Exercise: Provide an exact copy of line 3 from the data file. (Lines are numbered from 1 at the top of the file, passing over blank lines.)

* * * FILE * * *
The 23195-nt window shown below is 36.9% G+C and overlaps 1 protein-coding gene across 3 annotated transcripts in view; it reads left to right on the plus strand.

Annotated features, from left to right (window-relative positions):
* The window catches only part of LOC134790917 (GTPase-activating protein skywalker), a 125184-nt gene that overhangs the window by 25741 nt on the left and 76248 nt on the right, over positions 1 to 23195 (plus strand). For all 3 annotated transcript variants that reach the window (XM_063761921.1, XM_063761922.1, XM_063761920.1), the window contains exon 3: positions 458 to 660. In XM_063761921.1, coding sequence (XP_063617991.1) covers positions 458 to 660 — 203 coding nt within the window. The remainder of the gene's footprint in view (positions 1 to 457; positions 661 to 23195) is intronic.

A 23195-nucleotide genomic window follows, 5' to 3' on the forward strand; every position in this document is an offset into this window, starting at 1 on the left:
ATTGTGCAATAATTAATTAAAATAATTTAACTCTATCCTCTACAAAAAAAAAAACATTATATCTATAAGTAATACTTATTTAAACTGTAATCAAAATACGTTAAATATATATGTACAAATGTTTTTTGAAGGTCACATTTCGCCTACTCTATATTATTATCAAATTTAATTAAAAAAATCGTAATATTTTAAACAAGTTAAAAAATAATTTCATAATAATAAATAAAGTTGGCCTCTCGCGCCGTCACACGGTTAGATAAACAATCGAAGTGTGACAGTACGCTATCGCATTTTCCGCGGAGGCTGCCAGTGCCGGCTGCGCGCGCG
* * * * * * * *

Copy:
* The window catches only part of LOC134790917 (GTPase-activating protein skywalker), a 125184-nt gene that overhangs the window by 25741 nt on the left and 76248 nt on the right, over positions 1 to 23195 (plus strand). For all 3 annotated transcript variants that reach the window (XM_063761921.1, XM_063761922.1, XM_063761920.1), the window contains exon 3: positions 458 to 660. In XM_063761921.1, coding sequence (XP_063617991.1) covers positions 458 to 660 — 203 coding nt within the window. The remainder of the gene's footprint in view (positions 1 to 457; positions 661 to 23195) is intronic.